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Monday, July 23, 2018

As port trust continues crackdown on encroachments, MP Sawant intervenes

He demanded that demolition should not proceed unless port trust carries out a survey of all existing slums.

| Mumbai | Published: January 16, 2015 3:30:15 am
The demolition drive was halted. (Source: Express Photo by Vasant Prabhu) The demolition drive was halted. (Source: Express Photo by Vasant Prabhu)

The Mumbai Port Trust (MbPT) on Thursday continued its drive against encroachments on its land along the eastern coastline, targeting slums at Kawla Bunder this time. However, the drive that began in the early morning hours was brought to a halt by afternoon as Member of Parliament Arvind Sawant intervened.

Sawant demanded that demolition should not proceed unless the port trust carries out a survey of all existing slums. Newsline has reported on Wednesday that as part of its plans to revive port land, the MbPT has embarked on a drive to clear slums from its land citing their bye-laws that allows them to evict encroachers irrespective of the length of their stay on the land. As in case of Powder Bunder, where earlier demotions were carried out, residents of Kawla Bunder too were served a notice the previous night before the bulldozers rolled in on Thursday.

Sawant added that the MbPT’s stand was that state government policy that accords protection to slums prior to the year 2000 is not applicable on central government lands. “These very port officials chose to keep their eyes shut when the slums came up in the first place. Moreover, many private companies have constructed entire buildings illegally on plots leased to them. Why isn’t the MbPT going after them ?” asked Sawant, adding that he had also discussed the matter with Union shipping minister Nitin Gadkari.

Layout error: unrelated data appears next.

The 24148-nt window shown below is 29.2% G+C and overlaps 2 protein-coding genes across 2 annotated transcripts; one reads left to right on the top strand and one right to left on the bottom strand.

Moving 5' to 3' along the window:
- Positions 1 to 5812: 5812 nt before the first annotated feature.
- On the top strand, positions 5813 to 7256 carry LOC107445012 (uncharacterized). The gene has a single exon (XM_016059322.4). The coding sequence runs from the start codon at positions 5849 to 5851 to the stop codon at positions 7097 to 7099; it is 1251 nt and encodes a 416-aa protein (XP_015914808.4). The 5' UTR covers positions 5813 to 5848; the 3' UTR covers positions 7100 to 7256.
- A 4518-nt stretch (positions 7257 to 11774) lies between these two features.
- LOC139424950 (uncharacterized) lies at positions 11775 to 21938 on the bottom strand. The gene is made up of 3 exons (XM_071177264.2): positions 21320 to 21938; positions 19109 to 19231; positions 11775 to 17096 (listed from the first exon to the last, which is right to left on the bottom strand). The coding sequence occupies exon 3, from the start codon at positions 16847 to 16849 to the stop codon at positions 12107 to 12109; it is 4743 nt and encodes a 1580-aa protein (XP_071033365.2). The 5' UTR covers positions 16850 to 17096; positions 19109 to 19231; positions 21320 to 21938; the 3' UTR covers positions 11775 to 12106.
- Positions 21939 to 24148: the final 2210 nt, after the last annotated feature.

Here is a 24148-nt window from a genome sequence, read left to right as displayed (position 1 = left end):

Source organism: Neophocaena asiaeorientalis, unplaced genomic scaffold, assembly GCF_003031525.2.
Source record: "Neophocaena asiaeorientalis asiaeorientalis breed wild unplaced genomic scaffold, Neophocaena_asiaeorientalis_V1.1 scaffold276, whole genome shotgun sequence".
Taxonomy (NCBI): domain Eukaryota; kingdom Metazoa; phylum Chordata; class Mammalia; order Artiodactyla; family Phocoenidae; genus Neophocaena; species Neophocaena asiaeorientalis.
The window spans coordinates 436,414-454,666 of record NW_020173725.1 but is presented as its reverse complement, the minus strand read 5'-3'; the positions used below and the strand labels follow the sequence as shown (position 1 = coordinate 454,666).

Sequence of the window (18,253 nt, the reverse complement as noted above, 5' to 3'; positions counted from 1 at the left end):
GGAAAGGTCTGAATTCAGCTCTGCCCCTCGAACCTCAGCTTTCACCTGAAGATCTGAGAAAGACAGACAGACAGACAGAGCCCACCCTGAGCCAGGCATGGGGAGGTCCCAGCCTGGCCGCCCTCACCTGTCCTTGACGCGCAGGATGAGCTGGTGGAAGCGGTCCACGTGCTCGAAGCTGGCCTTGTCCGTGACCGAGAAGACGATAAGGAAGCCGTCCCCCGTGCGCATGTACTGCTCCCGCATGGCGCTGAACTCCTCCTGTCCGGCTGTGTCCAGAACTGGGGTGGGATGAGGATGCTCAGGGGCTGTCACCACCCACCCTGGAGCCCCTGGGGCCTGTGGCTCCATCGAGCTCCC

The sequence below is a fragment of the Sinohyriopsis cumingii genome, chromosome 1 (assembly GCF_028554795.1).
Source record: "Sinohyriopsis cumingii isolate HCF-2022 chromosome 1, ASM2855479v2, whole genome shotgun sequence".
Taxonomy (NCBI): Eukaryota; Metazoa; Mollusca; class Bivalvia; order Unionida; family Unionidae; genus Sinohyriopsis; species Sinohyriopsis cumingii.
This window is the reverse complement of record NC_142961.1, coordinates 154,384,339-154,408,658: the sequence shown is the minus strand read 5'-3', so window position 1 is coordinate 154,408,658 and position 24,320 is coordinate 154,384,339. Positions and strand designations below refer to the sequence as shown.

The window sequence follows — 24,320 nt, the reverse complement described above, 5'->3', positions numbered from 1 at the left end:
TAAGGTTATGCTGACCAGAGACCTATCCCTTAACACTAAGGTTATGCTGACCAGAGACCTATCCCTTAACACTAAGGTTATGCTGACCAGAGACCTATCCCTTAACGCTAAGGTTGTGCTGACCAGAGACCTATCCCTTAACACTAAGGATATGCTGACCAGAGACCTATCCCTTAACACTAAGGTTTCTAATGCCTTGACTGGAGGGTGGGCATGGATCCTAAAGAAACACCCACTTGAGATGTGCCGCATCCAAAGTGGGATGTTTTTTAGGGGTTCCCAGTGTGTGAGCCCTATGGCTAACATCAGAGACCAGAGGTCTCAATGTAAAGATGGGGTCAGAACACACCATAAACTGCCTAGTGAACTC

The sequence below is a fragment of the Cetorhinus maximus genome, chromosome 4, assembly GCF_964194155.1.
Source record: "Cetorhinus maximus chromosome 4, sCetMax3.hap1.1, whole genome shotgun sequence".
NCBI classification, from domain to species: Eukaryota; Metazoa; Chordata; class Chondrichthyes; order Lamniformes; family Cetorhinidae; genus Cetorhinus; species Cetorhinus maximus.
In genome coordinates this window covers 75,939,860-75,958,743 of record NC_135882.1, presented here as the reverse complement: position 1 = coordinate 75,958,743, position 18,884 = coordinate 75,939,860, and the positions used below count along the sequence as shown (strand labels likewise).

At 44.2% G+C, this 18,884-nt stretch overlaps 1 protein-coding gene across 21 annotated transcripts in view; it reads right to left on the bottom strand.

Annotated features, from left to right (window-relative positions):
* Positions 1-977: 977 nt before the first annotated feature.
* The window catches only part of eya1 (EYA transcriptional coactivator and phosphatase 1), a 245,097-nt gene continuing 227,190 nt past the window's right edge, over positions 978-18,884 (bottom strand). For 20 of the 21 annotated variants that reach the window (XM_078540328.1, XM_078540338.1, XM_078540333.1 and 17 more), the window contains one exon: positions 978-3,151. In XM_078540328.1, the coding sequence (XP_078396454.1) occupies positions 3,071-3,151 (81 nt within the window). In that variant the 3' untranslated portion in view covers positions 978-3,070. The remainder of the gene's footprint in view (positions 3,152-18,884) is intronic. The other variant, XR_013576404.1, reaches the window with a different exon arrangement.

Vice Admiral (Retd) IC Rao, who is part of APLI Mumbai, a citizens’ initiative for reviving portlands, said, “Legally, the slum residents are encroachers on government land and the port trust has every right to act against them. However, they cannot just evict them without telling them where else can they go or ensuring that their livelihood rights are protected.”

Meanwhile, the port trust trade union has demanded that their 47,000-odd serving and retired employees should be given housing on port land. “Presently the MbPT’s 7,000 tenements used as quarters are spread across 122 acres from Colaba to Wadala. This land must be used for constructing homes for port employees. We are not asking for free housing; we are willing to bear construction costs,” said Maruti Vishwarao, secretary of Mumbai Port Trust, Dock and General Employees Union. The union has also demanded that whatever revenue accrues out of developing the surplus land should go to the port trust and not to private developers.

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